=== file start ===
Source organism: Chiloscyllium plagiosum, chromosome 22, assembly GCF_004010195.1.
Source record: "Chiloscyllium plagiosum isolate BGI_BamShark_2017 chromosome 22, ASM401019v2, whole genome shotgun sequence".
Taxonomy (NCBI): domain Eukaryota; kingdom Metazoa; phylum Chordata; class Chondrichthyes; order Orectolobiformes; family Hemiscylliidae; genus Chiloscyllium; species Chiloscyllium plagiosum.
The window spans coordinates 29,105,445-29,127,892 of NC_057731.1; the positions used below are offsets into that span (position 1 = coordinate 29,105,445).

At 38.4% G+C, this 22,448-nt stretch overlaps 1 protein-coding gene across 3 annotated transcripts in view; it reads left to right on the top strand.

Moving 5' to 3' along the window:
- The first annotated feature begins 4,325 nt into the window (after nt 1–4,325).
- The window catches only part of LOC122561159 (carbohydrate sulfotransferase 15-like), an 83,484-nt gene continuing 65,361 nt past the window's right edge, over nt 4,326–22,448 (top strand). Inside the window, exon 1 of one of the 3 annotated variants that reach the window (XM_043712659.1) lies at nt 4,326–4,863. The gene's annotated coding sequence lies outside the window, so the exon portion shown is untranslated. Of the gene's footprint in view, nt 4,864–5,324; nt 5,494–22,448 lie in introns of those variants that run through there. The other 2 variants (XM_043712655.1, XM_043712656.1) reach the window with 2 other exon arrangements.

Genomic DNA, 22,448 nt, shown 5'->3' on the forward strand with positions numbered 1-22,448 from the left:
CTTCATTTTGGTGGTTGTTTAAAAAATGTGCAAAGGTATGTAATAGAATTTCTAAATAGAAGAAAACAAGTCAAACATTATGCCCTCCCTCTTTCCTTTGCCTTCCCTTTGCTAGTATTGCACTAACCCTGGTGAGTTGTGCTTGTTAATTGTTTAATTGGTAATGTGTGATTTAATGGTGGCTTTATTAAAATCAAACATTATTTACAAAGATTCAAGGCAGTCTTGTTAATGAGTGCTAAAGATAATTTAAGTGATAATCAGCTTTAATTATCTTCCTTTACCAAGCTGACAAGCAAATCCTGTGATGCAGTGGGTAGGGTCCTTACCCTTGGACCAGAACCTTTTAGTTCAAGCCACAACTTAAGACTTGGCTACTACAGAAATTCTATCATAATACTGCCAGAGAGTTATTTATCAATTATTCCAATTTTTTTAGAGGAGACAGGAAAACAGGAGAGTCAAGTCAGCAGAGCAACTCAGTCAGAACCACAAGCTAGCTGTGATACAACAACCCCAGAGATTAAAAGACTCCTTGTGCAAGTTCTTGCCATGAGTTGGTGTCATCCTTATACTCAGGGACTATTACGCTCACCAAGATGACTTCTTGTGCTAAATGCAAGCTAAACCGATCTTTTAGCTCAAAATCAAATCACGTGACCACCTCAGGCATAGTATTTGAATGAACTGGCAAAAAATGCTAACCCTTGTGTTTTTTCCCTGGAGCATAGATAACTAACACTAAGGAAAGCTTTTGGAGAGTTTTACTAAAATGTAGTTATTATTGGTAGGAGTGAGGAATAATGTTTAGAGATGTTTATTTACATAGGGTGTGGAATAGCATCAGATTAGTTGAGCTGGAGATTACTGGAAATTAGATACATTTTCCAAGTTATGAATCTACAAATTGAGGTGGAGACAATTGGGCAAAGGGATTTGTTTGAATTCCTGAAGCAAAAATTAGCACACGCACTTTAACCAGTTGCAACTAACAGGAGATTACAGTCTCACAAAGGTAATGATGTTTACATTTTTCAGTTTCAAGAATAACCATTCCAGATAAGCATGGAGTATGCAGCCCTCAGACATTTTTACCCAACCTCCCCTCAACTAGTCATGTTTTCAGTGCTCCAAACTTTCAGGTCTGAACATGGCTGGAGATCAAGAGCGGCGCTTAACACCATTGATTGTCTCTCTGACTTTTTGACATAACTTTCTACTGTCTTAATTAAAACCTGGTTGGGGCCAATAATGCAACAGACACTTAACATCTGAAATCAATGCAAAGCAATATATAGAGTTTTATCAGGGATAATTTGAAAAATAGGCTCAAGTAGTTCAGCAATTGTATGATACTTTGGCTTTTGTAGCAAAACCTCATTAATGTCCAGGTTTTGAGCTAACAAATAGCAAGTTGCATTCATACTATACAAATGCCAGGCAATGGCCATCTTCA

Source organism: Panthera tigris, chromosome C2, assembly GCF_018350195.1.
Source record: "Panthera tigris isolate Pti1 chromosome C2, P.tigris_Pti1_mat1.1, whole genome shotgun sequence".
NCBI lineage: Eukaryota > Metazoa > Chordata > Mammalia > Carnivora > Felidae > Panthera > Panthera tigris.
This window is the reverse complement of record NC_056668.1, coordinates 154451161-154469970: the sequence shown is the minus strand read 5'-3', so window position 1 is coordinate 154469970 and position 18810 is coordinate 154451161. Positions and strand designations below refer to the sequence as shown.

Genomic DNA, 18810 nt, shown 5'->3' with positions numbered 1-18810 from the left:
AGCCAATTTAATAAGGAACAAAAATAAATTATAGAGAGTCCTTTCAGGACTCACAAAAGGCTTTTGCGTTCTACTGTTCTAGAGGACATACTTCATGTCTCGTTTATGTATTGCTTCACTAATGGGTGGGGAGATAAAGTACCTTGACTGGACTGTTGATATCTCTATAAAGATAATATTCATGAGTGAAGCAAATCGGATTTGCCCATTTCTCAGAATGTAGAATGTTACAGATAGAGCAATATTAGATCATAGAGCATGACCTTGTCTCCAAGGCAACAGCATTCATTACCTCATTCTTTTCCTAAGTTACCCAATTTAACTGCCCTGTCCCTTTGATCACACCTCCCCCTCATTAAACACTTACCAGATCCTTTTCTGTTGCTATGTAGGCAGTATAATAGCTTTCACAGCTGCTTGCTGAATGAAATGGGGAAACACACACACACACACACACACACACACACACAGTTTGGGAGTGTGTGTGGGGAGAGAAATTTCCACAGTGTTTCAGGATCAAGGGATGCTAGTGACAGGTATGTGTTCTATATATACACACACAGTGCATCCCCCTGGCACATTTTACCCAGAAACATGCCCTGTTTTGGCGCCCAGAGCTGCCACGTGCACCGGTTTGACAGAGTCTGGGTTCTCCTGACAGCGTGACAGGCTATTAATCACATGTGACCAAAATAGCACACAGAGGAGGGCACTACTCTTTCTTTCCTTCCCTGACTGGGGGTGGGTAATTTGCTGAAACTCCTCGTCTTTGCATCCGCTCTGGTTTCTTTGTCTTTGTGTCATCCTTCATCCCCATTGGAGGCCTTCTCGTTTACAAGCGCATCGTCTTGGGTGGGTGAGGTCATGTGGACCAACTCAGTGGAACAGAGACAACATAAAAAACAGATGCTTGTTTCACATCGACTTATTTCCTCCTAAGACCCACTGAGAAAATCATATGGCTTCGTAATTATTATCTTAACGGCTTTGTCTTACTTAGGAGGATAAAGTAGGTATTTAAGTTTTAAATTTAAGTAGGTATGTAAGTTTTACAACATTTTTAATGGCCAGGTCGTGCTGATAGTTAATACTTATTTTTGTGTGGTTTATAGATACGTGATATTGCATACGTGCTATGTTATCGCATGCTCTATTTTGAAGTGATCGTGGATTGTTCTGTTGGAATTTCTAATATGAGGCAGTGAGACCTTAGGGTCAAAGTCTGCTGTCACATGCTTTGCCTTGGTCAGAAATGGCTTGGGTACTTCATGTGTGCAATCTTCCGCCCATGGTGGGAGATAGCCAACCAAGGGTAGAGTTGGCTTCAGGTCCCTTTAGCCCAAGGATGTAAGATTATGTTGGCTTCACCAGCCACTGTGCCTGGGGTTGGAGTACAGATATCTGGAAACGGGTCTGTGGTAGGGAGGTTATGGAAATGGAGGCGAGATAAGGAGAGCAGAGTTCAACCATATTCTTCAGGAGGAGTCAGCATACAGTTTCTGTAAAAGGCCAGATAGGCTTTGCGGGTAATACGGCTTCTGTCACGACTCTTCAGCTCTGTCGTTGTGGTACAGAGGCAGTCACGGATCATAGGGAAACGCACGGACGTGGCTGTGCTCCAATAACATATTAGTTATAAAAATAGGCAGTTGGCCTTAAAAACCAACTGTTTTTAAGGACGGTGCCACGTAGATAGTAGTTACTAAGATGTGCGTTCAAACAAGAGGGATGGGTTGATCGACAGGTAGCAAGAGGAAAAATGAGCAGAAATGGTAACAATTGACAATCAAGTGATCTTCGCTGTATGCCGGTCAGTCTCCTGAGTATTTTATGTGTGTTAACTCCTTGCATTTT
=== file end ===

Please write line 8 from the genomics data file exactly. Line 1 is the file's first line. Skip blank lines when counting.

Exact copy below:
- The window catches only part of LOC122561159 (carbohydrate sulfotransferase 15-like), an 83,484-nt gene continuing 65,361 nt past the window's right edge, over nt 4,326–22,448 (top strand). Inside the window, exon 1 of one of the 3 annotated variants that reach the window (XM_043712659.1) lies at nt 4,326–4,863. The gene's annotated coding sequence lies outside the window, so the exon portion shown is untranslated. Of the gene's footprint in view, nt 4,864–5,324; nt 5,494–22,448 lie in introns of those variants that run through there. The other 2 variants (XM_043712655.1, XM_043712656.1) reach the window with 2 other exon arrangements.